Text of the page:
Practice Avalanche Skills Regularly to Increase Survivability

March 14th, 2019

By Bob Stockwell, Salt Lake Valley Snowmobile Club President

Riding in the West provides incredible experiences. The mountains that we like to call our snowmobile homes are epic, rising thousands of feet and capturing snowfalls that, during great years, are measured in double-digit feet totals.

The combination of altitude, slopes, and snow that make the Western part of North American such an incredible place to ride also unite to make it an incredibly dangerous place to ride. And when you add in the capabilities of the modern snowmobile, riders easily put themselves into peril, often without realizing it.

Of course, I’m referring to the nearly omnipresent avalanche danger. In Utah this season, with the early snowfall and the regular storms dropping huge amounts of unstable snow onto our mountains, we have experienced the deadliest avalanche season in years.

With these realities in mind, over a dozen riders from the Salt Lake Valley Snowmobile Club (SLVSC) headed out into the Soapstone area of the Uinta mountains in late February to practice avalanche rescue skills. For this practice, the SLVSC crew was accompanied by three of the Utah Snowmobile Association board members: Cal Taylor, Justin Bagnell, and Matt Lund, each experienced riders with AIARE training, plus Mike Fogg from the Weber County Search and Rescue team.

The must-have gear when riding in the backcountry is pretty necessary: a modern transceiver (beacon), probe, and shovel. And yet, many riders only seem to carry one or two of these critical tools. Probes are usually the tool typically left out of a rider’s kit. The simple reality is that without all of these tools with you and in proper working order, avalanche survivability decreases significantly. The bonus tool is an avalanche airbag, as this is the one item a rider can use during an event to improve their chances of survival.

As we got into the field and our leaders set up the practice scenarios, the lack of gear within our group became quickly apparent. While we did have 100% of our riders wearing operational beacons, we found that about 30% of our crew didn’t have probes, and more than 20% didn’t have shovels. Through conversation, we learned that every rider, who wasn’t carrying their gear, actually owned the tools but didn’t think it was essential to have it all with them that day.

The first 15 minutes of rescue are critical. If you’re able to dig out the face of the victim within that time, over 90% of the time the recovered person survives, but after 15 minutes, the survival rate plummets. The key takeaway here is that there just isn’t much time when a rider is trapped under an avalanche. In our drills, SLVSC members found out how difficult it is to dig out snow approximately 1.5 meters deep on a slope, with the average time to dig down to the target running just over 15 minutes. And this wasn’t avalanche debris, which is much more difficult to move. We need to be better to ensure our friends have the best chance to survive.

We practiced beacon search, probe, and shoveling, before combining the three skills to work through a staged avalanche scenario. As one of our members shared with me at the end of the day, “This was much harder than I ever expected. I’m really glad we did this practice today.”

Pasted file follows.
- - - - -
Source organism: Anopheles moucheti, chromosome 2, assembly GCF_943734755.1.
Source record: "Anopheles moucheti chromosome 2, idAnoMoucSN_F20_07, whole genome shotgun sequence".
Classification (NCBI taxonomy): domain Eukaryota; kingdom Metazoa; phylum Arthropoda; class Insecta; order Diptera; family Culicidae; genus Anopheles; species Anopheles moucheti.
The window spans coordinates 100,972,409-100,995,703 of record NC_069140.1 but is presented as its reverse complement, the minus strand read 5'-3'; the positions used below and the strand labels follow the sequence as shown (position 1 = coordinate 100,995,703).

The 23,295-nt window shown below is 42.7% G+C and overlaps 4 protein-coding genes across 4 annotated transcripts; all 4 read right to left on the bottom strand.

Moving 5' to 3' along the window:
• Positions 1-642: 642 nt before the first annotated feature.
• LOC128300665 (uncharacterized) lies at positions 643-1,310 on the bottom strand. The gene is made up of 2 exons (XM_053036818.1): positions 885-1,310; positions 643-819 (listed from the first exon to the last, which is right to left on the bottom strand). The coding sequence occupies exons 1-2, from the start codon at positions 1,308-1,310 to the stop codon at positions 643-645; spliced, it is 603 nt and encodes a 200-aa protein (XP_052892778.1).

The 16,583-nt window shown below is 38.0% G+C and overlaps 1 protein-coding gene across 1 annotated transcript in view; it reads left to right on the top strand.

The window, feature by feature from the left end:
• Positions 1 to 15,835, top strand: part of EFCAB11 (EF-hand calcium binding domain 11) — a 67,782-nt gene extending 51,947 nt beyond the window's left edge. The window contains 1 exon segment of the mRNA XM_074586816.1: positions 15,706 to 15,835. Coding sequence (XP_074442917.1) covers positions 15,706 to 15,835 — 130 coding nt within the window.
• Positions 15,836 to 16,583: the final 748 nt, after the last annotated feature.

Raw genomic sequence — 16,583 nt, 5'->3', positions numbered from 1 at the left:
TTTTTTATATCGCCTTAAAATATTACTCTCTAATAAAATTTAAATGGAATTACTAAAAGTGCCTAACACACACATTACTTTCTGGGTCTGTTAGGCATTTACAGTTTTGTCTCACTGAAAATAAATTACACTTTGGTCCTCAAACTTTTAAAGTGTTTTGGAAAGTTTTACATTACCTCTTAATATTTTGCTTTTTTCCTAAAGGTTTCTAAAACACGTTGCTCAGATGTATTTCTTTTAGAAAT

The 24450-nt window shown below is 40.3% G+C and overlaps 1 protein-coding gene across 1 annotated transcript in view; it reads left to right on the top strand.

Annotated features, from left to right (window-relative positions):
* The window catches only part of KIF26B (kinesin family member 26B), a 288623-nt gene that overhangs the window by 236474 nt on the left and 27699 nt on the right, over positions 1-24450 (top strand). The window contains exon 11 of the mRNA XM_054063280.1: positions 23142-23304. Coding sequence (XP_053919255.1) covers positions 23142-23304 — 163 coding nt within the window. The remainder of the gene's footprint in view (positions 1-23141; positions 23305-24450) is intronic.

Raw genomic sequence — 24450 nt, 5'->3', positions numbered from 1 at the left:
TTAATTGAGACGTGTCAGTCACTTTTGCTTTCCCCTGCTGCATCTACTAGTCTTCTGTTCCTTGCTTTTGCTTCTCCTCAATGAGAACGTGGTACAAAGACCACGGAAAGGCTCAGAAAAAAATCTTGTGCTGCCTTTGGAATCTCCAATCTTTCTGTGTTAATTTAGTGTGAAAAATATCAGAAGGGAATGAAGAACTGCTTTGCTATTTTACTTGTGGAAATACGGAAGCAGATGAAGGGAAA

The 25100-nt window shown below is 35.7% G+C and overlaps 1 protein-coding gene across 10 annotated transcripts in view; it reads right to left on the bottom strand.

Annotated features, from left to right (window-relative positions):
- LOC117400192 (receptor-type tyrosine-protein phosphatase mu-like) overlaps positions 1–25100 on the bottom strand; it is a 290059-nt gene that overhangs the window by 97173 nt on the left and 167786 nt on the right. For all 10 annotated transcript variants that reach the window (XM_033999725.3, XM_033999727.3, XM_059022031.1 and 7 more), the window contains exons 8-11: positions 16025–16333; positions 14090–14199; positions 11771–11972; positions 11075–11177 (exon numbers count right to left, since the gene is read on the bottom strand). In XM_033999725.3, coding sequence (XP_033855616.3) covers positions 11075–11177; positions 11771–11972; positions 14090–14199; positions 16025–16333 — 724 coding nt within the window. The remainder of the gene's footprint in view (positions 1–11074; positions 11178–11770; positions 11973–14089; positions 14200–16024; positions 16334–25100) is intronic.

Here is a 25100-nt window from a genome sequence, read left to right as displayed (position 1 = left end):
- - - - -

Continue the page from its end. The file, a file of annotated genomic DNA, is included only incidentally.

A common attitude about avalanche by riders is that if they ever trigger a slide, they will just outrun it on their high-powered sled. According to the Utah Avalanche Center, an average-sized dry avalanche travels around 80 mph, and it’s nearly impossible for someone to outrun an avalanche or even have time to get out of the way. Add to that the fact that the avalanche danger we have faced all season throughout the West is that our slides are deep and wide, often triggered remotely breaking hundreds of yards across.

Another topic during our training was “effectively riding alone.” Simply, this means that you’re riding with a person or people that can’t get you out if you get slid. Many factors come into play in this scenario: of course, tools and training are critical, but so is the riding skill of your companions. In December of 2018, right at the beginning of our season this year, a rider died near the Wyoming Range near the Horse Creek Trail and died as a result of effectively riding alone. The rider triggered a small avalanche and was buried in less than 20-inches of snow underneath his snowmobile, an accident that in most cases should have been survivable. But his companion that day did not have the riding skills to get to the buried rider, which likely caused the unfortunate outcome.

As backcountry riders, and especially as members of local clubs and the USA, we must do all we can to get the knowledge, get the tools, get the training, and practice our skills to give ourselves and members of our riding community the best chance of surviving a worst-case scenario. At the SLVSC club, this practice will become at least an annual event, and I recommend that all riders find time to practice these skills on your own rides. You may give up an hour of your riding day, but that’s more than a fair trade to make sure everyone comes home alive at the end of the day. For information on AIARE motorized courses you can take, please visit

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